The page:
University of California - San Diego
1. Describe an example of your leadership experience in which you have positively influenced others, helped resolve disputes or contributed to group efforts over time.
I wrote my first speech in elementary school. Awed by the power of the spoken word the fictional president Thomas Whitmore employed in the movie Independence Day, I pulled a Public Speaking for Dummies book off my parents’ shelf and penned what was — to my fifth-grade sensibilities — a rhetorical masterpiece. It was an impassioned plea to my fifth grade class to end bullying. I planned on climbing atop the lunch tables, seizing the principal’s bullhorn, and delivering it to a crowd of enraptured peers. Unfortunately for my schoolmates, their bullying would go unaddressed. The speech remained in my closet, gathering dust rather than thundering applause.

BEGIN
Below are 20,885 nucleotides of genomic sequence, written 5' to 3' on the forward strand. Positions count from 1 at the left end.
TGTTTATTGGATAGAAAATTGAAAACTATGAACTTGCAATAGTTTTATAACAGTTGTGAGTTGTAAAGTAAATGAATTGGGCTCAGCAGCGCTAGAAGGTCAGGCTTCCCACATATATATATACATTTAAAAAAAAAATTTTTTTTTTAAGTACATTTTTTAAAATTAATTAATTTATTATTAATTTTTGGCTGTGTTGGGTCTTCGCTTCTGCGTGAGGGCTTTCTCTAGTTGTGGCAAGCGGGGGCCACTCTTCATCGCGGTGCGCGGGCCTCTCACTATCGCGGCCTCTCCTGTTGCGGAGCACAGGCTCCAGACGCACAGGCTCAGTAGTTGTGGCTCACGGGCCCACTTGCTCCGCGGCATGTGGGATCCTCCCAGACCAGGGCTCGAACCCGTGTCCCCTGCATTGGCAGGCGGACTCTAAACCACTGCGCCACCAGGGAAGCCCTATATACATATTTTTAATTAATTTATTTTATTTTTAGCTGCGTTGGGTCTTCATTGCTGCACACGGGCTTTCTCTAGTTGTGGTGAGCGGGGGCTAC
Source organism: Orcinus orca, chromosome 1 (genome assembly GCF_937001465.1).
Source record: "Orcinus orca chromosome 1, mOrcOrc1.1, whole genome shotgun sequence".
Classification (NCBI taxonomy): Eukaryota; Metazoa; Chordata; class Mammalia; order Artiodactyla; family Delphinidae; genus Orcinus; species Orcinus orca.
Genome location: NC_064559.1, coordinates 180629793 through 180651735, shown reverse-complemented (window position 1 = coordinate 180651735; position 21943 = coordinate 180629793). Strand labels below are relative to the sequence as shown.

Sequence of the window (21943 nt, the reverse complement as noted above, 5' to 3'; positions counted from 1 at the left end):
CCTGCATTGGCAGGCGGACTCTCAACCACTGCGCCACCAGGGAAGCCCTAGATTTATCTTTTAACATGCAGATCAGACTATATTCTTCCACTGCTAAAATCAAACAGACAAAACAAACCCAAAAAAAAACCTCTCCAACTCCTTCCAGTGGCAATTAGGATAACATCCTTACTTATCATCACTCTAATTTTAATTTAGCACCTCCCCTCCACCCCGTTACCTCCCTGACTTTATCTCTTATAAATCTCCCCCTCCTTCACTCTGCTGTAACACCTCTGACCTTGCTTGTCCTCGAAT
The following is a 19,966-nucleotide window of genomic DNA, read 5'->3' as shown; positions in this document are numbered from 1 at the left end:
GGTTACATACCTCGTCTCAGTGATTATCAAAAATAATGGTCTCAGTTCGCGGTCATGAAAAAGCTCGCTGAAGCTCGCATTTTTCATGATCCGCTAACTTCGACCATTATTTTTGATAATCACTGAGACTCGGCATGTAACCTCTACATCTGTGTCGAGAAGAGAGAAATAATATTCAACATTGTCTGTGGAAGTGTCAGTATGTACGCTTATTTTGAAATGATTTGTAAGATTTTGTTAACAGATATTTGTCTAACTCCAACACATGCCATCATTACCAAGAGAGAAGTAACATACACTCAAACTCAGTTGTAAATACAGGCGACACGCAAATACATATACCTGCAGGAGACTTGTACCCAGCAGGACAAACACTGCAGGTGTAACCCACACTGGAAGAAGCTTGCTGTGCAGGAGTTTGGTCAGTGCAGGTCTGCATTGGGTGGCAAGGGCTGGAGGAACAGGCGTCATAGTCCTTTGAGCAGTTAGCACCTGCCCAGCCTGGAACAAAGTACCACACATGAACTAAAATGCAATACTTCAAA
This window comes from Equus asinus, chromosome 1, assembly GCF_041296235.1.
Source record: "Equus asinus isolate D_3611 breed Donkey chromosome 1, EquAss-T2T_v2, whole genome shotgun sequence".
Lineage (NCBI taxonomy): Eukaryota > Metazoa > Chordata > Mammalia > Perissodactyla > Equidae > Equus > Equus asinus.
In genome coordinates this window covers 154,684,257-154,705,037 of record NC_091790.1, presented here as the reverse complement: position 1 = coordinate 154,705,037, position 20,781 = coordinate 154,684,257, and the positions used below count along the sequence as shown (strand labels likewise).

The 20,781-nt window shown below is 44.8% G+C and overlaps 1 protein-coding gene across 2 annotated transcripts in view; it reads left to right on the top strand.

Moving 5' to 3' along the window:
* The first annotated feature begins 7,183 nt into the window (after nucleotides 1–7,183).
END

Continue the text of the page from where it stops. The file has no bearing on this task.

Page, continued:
Since joining the public speaking club in high school, I discovered that I’m a better speechwriter than speaker. One judge’s comment commended me on a great speech, he just wished that I had the charisma to pull it off. Although my early, innocent attempts at leadership emulated the generals and presidents I’d seen in movies, I’ve since learned that there are many different types of leadership. In fact, it is often those who have more superficial qualities of leadership, the loud voices and eagerness to take charge, who may lack the subtler aspects that make a truly great leader....
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